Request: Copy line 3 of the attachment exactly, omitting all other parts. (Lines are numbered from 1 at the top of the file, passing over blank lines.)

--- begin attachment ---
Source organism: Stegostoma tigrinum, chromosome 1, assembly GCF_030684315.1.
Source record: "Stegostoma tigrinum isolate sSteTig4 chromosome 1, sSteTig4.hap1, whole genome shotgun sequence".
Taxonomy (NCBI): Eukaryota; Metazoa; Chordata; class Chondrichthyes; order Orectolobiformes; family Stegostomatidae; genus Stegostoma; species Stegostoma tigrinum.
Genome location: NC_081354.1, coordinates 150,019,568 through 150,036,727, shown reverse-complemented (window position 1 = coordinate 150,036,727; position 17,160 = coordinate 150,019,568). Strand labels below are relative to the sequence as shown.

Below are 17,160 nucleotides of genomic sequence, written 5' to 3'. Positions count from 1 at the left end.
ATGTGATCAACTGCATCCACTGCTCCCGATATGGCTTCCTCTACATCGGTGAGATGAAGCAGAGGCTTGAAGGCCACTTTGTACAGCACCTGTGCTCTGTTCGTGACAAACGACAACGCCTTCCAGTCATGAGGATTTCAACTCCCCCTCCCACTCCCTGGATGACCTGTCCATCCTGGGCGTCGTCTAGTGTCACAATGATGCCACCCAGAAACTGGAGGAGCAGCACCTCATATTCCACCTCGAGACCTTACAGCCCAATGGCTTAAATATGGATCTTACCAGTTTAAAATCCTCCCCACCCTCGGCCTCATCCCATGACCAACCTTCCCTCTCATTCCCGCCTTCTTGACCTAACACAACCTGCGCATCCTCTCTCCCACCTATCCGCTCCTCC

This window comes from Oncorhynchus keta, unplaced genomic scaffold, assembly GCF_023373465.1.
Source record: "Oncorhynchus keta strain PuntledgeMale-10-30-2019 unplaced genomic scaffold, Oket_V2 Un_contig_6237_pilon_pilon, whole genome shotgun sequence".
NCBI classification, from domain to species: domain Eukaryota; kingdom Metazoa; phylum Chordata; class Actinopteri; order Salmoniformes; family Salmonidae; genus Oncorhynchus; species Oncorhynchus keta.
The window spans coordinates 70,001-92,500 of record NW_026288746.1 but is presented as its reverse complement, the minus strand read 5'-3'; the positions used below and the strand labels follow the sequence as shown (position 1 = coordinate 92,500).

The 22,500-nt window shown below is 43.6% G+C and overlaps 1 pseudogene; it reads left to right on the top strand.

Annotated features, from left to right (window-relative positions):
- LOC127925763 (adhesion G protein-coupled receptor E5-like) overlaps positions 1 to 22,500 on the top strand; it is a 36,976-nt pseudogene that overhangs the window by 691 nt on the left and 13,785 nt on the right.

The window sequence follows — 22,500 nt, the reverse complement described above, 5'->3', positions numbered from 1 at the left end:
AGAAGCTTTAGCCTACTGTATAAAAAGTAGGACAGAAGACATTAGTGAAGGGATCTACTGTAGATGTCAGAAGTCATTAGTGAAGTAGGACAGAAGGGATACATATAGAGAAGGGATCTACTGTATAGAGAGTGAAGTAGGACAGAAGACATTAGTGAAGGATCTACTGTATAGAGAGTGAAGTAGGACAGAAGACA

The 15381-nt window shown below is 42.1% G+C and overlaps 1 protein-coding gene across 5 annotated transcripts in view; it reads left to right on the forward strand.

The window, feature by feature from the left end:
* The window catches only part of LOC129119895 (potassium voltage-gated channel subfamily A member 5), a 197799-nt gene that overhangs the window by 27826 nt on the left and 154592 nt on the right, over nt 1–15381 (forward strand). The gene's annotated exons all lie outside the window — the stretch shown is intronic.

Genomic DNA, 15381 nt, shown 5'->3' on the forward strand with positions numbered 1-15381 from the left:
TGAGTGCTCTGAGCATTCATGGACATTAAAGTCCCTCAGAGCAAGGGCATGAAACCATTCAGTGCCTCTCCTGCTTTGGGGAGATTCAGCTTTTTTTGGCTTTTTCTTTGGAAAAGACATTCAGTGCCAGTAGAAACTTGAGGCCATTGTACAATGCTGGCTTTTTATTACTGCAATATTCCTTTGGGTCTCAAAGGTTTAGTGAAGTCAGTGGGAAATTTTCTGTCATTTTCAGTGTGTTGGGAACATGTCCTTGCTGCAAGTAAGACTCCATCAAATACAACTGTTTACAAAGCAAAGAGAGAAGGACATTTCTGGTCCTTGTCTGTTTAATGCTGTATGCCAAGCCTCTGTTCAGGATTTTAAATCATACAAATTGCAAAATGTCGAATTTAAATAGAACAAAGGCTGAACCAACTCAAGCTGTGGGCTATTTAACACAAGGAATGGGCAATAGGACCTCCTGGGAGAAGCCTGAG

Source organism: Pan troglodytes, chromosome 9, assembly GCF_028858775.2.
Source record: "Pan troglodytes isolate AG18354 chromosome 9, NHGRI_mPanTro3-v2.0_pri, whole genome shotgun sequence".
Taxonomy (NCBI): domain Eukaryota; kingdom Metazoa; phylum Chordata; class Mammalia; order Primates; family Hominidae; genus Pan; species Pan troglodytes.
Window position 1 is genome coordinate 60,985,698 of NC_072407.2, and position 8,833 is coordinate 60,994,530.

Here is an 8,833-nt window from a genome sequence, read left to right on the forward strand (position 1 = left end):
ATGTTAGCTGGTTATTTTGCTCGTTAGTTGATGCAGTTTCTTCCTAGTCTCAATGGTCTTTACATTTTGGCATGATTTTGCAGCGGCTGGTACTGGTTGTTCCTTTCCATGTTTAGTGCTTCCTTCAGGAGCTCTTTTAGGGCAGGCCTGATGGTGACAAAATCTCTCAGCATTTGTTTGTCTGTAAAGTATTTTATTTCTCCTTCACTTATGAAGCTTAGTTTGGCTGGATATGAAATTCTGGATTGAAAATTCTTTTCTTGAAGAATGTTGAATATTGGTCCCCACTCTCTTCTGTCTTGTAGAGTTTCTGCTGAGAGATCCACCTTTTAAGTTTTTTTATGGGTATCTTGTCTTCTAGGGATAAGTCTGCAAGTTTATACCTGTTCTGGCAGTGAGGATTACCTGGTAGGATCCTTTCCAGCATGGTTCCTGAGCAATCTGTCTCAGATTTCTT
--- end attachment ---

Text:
Taxonomy (NCBI): Eukaryota; Metazoa; Chordata; class Chondrichthyes; order Orectolobiformes; family Stegostomatidae; genus Stegostoma; species Stegostoma tigrinum.